Hi, My Name is Anne, and I'm an Alcoholic

TAGS: Alcoholics Anonymous, AA, Anne Sheehan, alcohol consumption, alcohol abuse, alcohol, addiction, bodybuilding, athlete, powerlifting

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“Hi. My name is Annie, and I am an alcoholic.” These words were one of the heaviest weights I’ve ever had to lift.

Think back to when you were a kid and full of innocence. Unaware even of the hostile environment that might be surrounding you. I played with my dolls a lot. I remember always fantasizing I was a grown-up. There were a lot of things that I had on my ideal adult life list, and I promise you, being an alcoholic was not one of them. When I was a sweet little Catholic schoolgirl, I didn’t think one day that I’d be sitting in a roomful of strangers telling all of them that I am an alcoholic.

15 million adults ages 18 and older have Alcohol Use Disorder. Only 6.4 percent will receive treatment for AUD.

The bottom you have to hit to get you there hurts pretty bad for most. Some people have to lose everything. Some come close to death. Some they get sick of being sick and tired. For me, it was a weekend in jail. Not my first time, either, but this time, there was a shift. I woke up falling off of a top bunk. My forearm smashed into the stainless steel sink and my head hit the toilet made of the same metal, which also framed the cardboard-thin mattress pad. There was sickness in both metal basins.

My bunkmate was about eight months pregnant. The corrections officers were screaming at us. It was 4:30 a.m. and time for breakfast. “What the fuck did you do now, Anne?” I said to myself. Blackouts are a bitch.

That was three years ago as of this past April 23, which was the weekend where I was brought onto Team elitefts. That is only one of many miracles since that day on the jail floor. That arrest, however, was only one of the thousands of drunken episodes that had happened prior. So the story goes back and forth, but all from that day, April 23, 2016, my re-birthday.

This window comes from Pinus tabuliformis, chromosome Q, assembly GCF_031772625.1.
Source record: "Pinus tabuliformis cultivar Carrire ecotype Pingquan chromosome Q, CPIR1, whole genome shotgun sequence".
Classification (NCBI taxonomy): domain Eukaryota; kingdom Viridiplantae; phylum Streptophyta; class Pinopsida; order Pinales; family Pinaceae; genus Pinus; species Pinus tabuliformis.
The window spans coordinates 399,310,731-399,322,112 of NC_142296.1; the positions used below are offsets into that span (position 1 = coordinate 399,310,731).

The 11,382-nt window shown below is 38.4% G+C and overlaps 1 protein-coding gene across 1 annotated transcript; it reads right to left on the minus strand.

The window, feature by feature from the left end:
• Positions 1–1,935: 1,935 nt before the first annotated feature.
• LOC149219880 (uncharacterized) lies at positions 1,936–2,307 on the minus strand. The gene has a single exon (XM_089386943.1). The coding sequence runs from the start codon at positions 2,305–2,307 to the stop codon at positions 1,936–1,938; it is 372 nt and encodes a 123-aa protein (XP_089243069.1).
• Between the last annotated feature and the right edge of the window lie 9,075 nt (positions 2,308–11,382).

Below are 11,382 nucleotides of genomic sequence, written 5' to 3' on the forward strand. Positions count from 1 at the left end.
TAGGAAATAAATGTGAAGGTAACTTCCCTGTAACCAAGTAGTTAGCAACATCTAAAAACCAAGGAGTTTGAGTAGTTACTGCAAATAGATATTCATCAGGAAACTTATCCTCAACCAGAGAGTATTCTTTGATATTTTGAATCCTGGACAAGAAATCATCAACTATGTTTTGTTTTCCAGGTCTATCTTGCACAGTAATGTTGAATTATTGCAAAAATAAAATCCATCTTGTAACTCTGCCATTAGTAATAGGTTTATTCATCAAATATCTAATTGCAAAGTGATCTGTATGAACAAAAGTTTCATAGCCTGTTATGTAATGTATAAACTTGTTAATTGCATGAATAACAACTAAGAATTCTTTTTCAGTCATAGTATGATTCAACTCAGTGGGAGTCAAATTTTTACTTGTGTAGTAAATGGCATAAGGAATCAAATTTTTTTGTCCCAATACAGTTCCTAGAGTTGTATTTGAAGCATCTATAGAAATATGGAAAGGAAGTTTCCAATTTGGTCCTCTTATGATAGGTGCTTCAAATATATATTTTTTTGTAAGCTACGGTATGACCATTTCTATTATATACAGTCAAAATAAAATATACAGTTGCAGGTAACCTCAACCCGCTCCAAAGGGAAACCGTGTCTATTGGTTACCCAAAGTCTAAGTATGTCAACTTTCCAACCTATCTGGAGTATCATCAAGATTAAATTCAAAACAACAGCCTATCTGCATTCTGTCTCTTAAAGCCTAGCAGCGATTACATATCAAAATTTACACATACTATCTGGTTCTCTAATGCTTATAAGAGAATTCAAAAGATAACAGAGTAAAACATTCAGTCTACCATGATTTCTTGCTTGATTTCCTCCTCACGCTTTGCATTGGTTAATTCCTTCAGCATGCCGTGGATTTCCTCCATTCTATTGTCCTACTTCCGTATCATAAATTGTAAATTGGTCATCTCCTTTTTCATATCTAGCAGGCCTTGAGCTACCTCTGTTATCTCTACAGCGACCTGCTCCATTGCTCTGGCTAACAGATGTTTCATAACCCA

In jail, I had to check into the infirmary. My blood pressure was 220/190. The normal range is 120/80. The woman was wearing a coat, hat, and gloves. It was freezing in there. We were given thin green short-sleeved tops and long pants, socks, and shower shoes.

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The bundled-up woman ordered me to “go back to your cell and have a stroke.” This was amusing to her. At that moment, it sounded like a great idea. The year was 2016.

I had last attempted suicide in October 2013. The weekend after Meadows took me out to meet Dave. Dave couldn’t crush me. Suicide couldn’t. A slow suicide of daily alcohol poisoning couldn’t kill me.

I went back to the rec table in the middle of the wing I was in. Most of the girls were very sick. Detoxing. I wasn’t yet. I thought to myself, “WHY am I still here?”

I knew if I really wanted to die, all I had to do was keep doing what I was doing. I’ve been asking God that question every day since. “Why am I here?” gets followed up with, “Please use me.” I have a very strong faith. I pray for people who don’t, and I encourage anyone who doesn’t to find one. It doesn’t have to be the same as mine. Just know that we are not alone. That you have a purpose and the world needs you to figure it out.

Once you accept your truth, recovery begins. Acceptance is the answer to all of our problems. In this case, I have accepted the fact that alcohol is my kryptonite and it only makes me weak, therefore I must abstain from consuming any alcohol. OK, great. Now what? You can take the alcohol out, but you are still left with the “ick.”

I started therapy as a depressed adolescent who smoked cigarettes, cigars, and weed and drank regularly and enjoyed setting leaves on fire. I lifted weights, so I could fight and keep up with boys when playing sports. I got really good at soccer.

Nearly a third of 15-year-olds report having at least one drink in their lives. 7.7 million people between the ages of 12 and 20 drank alcohol in the past month.

But I was tiny. I hated being tiny. "Little Sheehan," was a name that made me cringe. I used to like to fight and cut myself, too. Once in a while, I’d eat a bottle of Tylenol and then be sick for three days without telling anyone what I’d done. I think I was 12.

Lou was my first therapist’s name. After a few sessions, he referred my parents and me to his supervisor saying I was out of his scope. Miriam, Lou’s supervisor, was co-dependent, and I latched right on. She seemed to intimidate my mom. I liked that. I was learning how to manipulate.

My dad had his first cardiac arrest around that time. All of a sudden my mom was pouring alcohol down the drain. Both of my folks started going to "meetings." Then, my mom took me to a 12-step program for loved ones of alcoholics. So that was my first exposure to that.